Alenquer – “The Land of the Holy Ghost”

A document, dated September 18, 1279, confirms the existence of a Franciscan brotherhood and that it had established a harboring home, deserving of Royal protection.

The origins of the Feast of the Holy Ghost have historically been attributed to Queen Isabel, the queen of peace, with the “Miracle of the Roses”.  In the 2010 presentation of “Alenquer – “The Land of the Holy Ghost””, Alenquer mayor, Pedro Folgado, discussed the various documents and writings confirming the origin being Alenquer.

The town of Alenquer is located near Lisbon, the capital of Portugal.

From Alenquer, the imperial feasts in Honor of the Holy Ghost, rapidly spread to other villages of the queen.  The historian, Jaime Cortesão, recounts the splendor in which the feasts took place in Leiria, Porto de Mós, Óbidos, Torres Novas and Sintra. More or less altered by the locality dynamics, the Feasts of the Holy Spirit, have thus become a world heritage.

 Read the entire presentation by Pedro Folgado

 Why is The Feast of the Holy Ghost referred to as the Azorean Feast?

  1. Alenquer suffered political alterations, the buildings were abandoned and damaged during invasions, and the great traditions declined after four centuries, and totally eliminated for long periods. The Feast took place once in May of 1945. So it has not been well known in recent history. Major restorations in 2006 led to reinvigoration of the Feast, which re-started in 2007 and has continued to the present.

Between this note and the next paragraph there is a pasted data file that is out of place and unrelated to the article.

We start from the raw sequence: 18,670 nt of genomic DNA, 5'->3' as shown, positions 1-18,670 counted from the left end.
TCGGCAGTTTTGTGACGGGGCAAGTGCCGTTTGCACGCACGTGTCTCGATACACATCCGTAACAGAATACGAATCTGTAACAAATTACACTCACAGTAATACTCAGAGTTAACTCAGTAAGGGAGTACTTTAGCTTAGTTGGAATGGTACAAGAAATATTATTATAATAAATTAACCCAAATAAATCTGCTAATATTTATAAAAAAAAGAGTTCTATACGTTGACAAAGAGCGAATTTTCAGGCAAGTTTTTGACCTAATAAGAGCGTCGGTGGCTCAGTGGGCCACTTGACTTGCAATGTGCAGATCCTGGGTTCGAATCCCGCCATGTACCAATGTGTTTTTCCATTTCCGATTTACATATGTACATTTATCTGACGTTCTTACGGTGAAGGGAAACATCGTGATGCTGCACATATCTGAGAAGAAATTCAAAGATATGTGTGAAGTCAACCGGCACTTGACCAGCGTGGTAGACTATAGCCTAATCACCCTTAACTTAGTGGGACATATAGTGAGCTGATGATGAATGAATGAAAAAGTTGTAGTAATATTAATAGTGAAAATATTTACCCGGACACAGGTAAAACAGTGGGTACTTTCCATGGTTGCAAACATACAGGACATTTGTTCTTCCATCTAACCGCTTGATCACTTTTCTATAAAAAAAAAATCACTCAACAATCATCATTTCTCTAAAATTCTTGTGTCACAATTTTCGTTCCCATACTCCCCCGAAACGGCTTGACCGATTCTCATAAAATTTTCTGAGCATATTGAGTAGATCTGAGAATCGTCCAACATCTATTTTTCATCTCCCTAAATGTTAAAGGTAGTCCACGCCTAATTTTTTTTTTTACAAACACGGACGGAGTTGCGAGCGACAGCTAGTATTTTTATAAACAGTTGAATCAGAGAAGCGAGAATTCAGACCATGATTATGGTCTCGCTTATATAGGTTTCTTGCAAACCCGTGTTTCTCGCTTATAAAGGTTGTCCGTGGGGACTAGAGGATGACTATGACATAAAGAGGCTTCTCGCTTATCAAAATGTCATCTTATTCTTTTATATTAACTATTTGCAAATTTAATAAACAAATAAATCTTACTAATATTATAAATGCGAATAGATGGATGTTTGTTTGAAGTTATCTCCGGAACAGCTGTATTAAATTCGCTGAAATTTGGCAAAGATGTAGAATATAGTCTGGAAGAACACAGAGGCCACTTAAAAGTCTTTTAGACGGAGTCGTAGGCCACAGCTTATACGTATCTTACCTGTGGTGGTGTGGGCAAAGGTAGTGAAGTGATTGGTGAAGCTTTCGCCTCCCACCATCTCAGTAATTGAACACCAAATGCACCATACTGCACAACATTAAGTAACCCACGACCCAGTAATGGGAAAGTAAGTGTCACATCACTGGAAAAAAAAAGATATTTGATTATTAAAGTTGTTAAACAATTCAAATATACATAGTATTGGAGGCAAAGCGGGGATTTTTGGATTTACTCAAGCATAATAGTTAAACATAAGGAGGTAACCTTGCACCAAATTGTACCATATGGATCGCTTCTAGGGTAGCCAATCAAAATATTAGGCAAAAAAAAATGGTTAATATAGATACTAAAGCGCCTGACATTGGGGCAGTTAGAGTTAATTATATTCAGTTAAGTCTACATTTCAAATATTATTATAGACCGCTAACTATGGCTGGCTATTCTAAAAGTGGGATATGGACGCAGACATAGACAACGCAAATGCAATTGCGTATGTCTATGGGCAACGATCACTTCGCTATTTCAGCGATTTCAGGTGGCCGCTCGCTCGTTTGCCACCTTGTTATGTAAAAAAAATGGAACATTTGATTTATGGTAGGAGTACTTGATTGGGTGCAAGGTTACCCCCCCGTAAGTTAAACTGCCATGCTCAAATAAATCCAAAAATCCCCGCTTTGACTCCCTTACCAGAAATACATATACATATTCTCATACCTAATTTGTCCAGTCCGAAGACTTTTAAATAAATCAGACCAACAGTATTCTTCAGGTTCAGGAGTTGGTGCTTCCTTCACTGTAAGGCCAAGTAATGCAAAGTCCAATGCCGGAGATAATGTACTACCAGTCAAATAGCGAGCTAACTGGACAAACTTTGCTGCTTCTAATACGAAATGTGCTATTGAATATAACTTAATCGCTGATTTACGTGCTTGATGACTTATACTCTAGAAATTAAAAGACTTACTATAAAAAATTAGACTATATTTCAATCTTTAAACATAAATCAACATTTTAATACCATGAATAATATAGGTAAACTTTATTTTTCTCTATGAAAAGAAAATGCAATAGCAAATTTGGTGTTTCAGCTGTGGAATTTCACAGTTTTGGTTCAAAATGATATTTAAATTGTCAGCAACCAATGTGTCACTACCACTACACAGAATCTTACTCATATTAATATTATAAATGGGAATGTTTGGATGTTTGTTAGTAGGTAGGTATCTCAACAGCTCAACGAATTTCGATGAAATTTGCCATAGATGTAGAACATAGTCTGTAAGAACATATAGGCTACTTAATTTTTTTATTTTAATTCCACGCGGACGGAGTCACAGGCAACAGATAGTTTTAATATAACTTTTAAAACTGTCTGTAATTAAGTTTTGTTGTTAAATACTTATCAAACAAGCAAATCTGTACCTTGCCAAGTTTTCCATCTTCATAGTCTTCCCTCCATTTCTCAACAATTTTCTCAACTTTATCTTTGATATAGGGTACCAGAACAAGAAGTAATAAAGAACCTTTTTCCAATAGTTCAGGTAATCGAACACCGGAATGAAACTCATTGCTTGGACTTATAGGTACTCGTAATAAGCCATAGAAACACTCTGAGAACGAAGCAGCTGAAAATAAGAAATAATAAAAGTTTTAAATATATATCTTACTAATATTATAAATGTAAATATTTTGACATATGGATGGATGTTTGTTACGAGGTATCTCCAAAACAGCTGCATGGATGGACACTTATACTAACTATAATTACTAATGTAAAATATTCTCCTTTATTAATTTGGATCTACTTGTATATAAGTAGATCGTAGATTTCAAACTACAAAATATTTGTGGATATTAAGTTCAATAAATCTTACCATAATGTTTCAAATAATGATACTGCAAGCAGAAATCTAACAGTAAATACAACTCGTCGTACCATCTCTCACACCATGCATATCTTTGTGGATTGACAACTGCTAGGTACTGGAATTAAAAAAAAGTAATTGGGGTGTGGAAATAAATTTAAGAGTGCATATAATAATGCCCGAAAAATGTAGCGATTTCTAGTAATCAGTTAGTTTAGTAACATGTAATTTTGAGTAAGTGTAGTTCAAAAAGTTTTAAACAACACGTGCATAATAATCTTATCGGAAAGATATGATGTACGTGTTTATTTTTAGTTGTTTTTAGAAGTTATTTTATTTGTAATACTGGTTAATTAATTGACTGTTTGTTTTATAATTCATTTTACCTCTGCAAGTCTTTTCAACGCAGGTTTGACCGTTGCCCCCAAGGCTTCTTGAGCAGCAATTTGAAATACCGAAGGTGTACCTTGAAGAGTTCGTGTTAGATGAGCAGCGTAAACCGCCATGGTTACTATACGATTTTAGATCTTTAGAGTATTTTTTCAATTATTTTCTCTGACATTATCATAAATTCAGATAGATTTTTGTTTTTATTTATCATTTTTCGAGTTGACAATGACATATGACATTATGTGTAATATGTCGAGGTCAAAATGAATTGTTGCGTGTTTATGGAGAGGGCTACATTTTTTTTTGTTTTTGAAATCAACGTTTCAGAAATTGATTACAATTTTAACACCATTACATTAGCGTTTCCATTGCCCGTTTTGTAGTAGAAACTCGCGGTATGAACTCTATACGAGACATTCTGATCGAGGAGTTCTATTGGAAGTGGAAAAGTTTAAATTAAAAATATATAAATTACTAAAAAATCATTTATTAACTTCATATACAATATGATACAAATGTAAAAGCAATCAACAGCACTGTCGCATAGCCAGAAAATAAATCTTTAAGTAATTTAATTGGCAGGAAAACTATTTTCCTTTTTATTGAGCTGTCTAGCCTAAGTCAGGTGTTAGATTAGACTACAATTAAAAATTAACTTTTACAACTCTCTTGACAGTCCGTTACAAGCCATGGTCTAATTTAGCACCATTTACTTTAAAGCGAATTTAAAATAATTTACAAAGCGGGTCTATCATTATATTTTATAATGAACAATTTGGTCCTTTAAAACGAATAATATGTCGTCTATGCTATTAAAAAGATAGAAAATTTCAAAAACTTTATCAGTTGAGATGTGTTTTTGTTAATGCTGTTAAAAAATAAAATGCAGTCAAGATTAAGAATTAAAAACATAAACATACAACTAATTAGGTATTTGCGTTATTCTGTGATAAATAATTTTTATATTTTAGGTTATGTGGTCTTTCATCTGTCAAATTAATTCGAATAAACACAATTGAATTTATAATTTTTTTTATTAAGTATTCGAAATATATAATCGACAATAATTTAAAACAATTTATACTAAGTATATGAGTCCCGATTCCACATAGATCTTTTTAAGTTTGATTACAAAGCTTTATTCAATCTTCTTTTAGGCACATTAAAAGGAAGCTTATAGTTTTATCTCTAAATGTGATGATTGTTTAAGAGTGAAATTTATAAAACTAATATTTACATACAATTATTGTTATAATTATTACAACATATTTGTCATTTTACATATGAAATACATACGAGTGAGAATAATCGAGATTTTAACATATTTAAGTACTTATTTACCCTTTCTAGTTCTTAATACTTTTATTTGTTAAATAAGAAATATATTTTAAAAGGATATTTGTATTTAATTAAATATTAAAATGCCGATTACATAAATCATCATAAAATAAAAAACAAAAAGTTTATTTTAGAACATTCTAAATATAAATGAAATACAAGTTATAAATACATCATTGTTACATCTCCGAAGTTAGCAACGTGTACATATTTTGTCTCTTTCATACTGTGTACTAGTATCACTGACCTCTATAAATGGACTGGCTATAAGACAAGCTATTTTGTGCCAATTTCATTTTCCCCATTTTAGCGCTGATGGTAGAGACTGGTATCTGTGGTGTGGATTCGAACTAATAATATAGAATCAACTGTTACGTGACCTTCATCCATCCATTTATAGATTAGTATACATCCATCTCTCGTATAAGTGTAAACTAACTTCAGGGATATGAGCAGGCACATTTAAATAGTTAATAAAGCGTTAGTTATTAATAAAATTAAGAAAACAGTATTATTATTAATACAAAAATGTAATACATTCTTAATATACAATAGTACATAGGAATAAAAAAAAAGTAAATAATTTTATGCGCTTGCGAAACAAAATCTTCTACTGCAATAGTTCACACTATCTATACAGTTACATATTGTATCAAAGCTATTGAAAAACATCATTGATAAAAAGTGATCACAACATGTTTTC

2. The tradition was carried to the Portuguese Territories and colonies via the Orders of Christ during the exploration era.  It took deep roots in the islands of the Azores, where it still is an integral part of the Azorean life.  And naturally, as the people from the Azores migrated to the various corners of world, they carried their traditions along, often with stronger fervor and faith.  The feasts are prevalent in New England states and California, where large communities of Azoreans are established.